ANNAPOLIS HIGH SCHOOL doesn't have a teacher problem. It has a parent problem.
In the past month, Anne Arundel County Superintendent Kevin M. Maxwell has announced that the faculty and the staff at the school -- from the principal to the janitors -- must reapply for their jobs.
The reason? A handful of students has failed assessment tests in each of the past four years, and the school is in danger of a state takeover.
I think the state should take over the households those failing students come from and make the parents reapply for their jobs.
My two children graduated from Annapolis High and they had the same teachers and janitors as everyone else at that school, and they turned out just fine.
And they were the norm at that school. They are not a hothouse blend. As a matter of fact, just about everybody they knew at Annapolis High was smarter than they were.
Of the 1,700 students at the school, the teachers say they are confident they can pick out the 40 -- 40 -- who are failing.
What is the difference between my kids and the kids who are putting their heads down on their desks during the assessment tests and telling the teachers that they are taking this opportunity to get them fired?
It isn't the principal. It isn't the janitor. It isn't the head of the Advanced Placement program or the head of the International Baccalaureate program. It isn't the sports coaches. And it sure isn't the superintendent.
The difference is the parents. The difference is me.
I'm not bragging here. My kids thought I was a nut case on an educational bender. They don't think they benefited from my parenting, they think they survived it.
I hired a coach for my kids when they were on the swim team, for heaven's sake, so you know I was going to insist on tutoring when Jessie was having trouble with pre-calculus and Joe needed a few more points on his SATs.
But money wasn't required for the most important things that my husband and I did.
We walked or drove them to school every morning, so there was never an issue of truancy or tardiness.
My husband took their lunches to school when they forgot them, and I took textbooks, reports or sports equipment when they left them behind, too.
I refused to bail my kids out of trouble when they were scolded by teachers, but I showed up at every conference and every meeting and volunteered like crazy for school functions.
After a while, we couldn't help with the homework, but my husband never went to bed before a studying child turned off his desk lamp.
Bottom line? You can't fix a school from the top down. You have to fix it from the bottom up.
You have to fix the families.
First, by paying the parents a living wage, providing decent child care and a public transportation system that can make their lives work smoothly.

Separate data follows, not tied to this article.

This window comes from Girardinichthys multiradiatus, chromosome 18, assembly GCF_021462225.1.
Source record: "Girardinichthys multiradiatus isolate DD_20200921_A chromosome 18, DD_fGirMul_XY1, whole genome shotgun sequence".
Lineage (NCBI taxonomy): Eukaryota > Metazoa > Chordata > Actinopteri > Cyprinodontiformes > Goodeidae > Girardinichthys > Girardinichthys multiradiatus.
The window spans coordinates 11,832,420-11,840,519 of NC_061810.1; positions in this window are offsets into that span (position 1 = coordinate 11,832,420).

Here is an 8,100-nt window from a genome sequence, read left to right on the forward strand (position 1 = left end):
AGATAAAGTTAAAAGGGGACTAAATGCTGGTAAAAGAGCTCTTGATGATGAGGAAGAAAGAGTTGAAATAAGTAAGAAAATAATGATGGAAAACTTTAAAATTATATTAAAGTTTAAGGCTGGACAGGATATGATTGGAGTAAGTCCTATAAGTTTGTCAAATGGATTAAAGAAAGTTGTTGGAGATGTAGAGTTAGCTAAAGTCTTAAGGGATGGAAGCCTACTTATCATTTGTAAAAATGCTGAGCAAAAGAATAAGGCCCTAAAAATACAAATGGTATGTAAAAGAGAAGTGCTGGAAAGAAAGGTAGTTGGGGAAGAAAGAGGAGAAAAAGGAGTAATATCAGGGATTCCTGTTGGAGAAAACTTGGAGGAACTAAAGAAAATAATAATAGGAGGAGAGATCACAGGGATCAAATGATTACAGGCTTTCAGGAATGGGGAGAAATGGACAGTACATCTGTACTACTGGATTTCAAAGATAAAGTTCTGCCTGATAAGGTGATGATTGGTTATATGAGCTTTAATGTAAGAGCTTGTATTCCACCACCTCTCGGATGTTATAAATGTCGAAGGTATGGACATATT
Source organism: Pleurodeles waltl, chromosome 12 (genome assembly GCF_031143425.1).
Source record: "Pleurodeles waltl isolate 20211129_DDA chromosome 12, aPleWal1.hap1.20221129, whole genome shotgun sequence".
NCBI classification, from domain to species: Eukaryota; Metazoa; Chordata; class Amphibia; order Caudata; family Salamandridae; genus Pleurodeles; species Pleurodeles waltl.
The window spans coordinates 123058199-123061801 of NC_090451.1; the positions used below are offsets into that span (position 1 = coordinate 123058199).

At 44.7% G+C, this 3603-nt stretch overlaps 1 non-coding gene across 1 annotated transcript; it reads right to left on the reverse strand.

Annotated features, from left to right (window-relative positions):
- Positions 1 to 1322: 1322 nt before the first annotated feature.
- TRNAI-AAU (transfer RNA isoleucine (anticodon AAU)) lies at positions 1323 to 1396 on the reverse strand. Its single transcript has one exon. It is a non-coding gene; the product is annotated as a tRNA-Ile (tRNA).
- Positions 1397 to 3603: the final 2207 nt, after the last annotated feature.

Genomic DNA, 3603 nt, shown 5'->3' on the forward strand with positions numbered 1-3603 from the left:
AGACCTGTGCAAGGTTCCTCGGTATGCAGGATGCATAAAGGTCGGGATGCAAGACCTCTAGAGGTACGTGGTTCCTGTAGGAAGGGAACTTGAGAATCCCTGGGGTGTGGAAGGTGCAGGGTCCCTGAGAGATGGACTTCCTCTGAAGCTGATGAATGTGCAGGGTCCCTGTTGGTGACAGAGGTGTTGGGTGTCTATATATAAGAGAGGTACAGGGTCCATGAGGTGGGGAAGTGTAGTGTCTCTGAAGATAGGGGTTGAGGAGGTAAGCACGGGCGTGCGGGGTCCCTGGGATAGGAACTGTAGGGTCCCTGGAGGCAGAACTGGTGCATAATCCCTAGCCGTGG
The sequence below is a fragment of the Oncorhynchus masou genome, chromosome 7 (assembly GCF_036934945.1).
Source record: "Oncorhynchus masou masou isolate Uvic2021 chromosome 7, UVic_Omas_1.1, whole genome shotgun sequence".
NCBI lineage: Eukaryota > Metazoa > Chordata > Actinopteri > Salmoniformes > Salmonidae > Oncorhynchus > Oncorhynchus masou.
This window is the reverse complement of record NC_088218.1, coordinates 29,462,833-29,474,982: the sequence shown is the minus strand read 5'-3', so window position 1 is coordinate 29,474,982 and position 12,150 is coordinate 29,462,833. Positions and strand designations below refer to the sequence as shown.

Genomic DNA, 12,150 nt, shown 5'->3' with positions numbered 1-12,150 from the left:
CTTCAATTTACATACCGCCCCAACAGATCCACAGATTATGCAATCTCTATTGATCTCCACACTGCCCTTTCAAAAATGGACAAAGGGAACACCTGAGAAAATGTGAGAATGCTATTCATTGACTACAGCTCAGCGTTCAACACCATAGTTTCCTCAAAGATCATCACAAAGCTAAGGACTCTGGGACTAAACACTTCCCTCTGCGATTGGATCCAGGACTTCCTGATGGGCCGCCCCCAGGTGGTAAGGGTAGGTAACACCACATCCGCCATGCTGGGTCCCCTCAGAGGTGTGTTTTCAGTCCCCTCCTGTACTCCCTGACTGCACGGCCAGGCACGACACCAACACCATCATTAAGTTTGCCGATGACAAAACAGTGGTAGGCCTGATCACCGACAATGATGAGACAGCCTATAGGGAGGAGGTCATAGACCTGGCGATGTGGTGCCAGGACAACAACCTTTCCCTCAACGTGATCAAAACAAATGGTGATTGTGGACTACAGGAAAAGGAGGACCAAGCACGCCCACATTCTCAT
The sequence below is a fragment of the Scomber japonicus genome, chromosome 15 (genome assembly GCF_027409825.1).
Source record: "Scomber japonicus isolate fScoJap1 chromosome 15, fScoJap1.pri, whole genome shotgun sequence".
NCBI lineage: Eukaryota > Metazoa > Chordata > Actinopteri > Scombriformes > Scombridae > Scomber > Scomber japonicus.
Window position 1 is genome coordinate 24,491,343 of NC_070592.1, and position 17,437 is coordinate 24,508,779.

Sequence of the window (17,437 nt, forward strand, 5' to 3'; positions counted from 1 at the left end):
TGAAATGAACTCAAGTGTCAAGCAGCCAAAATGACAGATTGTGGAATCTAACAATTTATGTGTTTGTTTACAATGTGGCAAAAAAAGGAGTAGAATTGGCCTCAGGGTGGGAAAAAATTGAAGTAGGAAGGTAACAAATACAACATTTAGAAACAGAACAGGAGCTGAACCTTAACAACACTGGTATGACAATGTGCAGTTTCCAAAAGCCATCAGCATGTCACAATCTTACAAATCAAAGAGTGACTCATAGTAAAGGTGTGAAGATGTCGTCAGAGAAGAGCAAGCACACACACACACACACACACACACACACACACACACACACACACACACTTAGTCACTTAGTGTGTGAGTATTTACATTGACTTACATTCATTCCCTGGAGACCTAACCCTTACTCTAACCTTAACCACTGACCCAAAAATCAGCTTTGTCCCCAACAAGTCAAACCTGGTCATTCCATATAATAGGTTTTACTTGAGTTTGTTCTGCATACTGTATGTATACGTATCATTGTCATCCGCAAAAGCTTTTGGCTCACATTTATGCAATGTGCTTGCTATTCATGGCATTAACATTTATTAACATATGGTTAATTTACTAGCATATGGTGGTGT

You have to work with the institutions -- like the churchs -- in low-income or immigrant communities to convince the parents that education is essential for their children's well-being. And you have to teach the parents how to help. This isn't instinct, you know.
You have to provide mandatory pre-school so that all children have the language and social skills to enter kindergarten. First-grade teachers are now dealing with kids who are already two years behind.
You have to re-enforce the building blocks of education -- math and reading -- in the earliest grades, and you have to resist the temptation to promote the kids have not mastered them.
You have to feed everybody breakfast as well as lunch. Feed them after school, too. You can't learn if you are hungry, and kids are always hungry.
You have to provide mandatory after-school and summer programs for all the students who are struggling and peer tutoring sessions during the school day.
You have to provide alternative environments for the hard-core few who are too angry to learn or whose lives are too chaotic to permit them to learn. And you have to have the guts to move the troublemakers there.
If you want to get rid of some of the teachers -- the burnout cases or the rookies who can't cope -- find a way to work with the union to move them someplace else.
But you don't light a match to the building the way Maxwell has.
It will be years before Annapolis High recovers from the chaos he has wrought and, because the successful education of a student involves so many, many factors, we will never know if this monstrous over-reaction has worked.
It is not the teachers' fault, any more than it is the janitors' fault, that a handful of kids at Annapolis High are failing. And it isn't the fault of the other students, or the parents who continue, against the odds, to put their faith in public schools.
Maxwell is trying to change the one element that was the constant in the complicated equation that is a child's education.